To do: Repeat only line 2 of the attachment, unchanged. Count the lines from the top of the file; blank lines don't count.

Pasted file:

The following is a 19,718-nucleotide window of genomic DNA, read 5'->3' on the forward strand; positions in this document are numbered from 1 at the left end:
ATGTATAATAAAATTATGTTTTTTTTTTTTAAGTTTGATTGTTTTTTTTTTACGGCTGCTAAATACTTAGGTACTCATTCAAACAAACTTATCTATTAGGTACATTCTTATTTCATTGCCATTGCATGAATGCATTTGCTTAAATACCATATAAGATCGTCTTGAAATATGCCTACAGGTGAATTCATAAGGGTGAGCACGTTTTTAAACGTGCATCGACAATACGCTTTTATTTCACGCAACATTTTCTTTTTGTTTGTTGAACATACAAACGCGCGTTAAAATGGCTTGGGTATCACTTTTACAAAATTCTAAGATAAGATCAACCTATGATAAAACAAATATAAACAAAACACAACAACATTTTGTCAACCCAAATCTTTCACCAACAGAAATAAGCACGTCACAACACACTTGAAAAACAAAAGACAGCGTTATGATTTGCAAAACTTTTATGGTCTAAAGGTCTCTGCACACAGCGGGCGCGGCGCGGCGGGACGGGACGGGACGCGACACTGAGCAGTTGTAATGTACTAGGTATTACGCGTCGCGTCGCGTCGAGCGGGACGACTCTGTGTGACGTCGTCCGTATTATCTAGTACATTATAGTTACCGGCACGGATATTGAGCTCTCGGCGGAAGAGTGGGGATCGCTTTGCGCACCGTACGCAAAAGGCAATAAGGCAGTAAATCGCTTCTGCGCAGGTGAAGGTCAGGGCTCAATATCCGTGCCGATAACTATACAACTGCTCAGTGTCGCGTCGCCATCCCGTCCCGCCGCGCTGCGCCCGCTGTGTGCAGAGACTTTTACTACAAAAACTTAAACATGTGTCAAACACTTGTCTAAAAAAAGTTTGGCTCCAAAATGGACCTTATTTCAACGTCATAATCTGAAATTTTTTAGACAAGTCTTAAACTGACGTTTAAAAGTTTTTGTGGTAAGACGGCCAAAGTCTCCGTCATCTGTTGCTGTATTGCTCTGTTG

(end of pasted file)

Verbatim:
ATGTATAATAAAATTATGTTTTTTTTTTTTAAGTTTGATTGTTTTTTTTTTACGGCTGCTAAATACTTAGGTACTCATTCAAACAAACTTATCTATTAGGTACATTCTTATTTCATTGCCATTGCATGAATGCATTTGCTTAAATACCATATAAGATCGTCTTGAAATATGCCTACAGGTGAATTCATAAGGGTGAGCACGTTTTTAAACGTGCATCGACAATACGCTTTTATTTCACGCAACATTTTCTTTTTGTTTGTTGAACATACAAACGCGCGTTAAAATGGCTTGGGTATCACTTTTACAAAATTCTAAGATAAGATCAACCTATGATAAAACAAATATAAACAAAACACAACAACATTTTGTCAACCCAAATCTTTCACCAACAGAAATAAGCACGTCACAACACACTTGAAAAACAAAAGACAGCGTTATGATTTGCAAAACTTTTATGGTCTAAAGGTCTCTGCACACAGCGGGCGCGGCGCGGCGGGACGGGACGGGACGCGACACTGAGCAGTTGTAATGTACTAGGTATTACGCGTCGCGTCGCGTCGAGCGGGACGACTCTGTGTGACGTCGTCCGTATTATCTAGTACATTATAGTTACCGGCACGGATATTGAGCTCTCGGCGGAAGAGTGGGGATCGCTTTGCGCACCGTACGCAAAAGGCAATAAGGCAGTAAATCGCTTCTGCGCAGGTGAAGGTCAGGGCTCAATATCCGTGCCGATAACTATACAACTGCTCAGTGTCGCGTCGCCATCCCGTCCCGCCGCGCTGCGCCCGCTGTGTGCAGAGACTTTTACTACAAAAACTTAAACATGTGTCAAACACTTGTCTAAAAAAAGTTTGGCTCCAAAATGGACCTTATTTCAACGTCATAATCTGAAATTTTTTAGACAAGTCTTAAACTGACGTTTAAAAGTTTTTGTGGTAAGACGGCCAAAGTCTCCGTCATCTGTTGCTGTATTGCTCTGTTG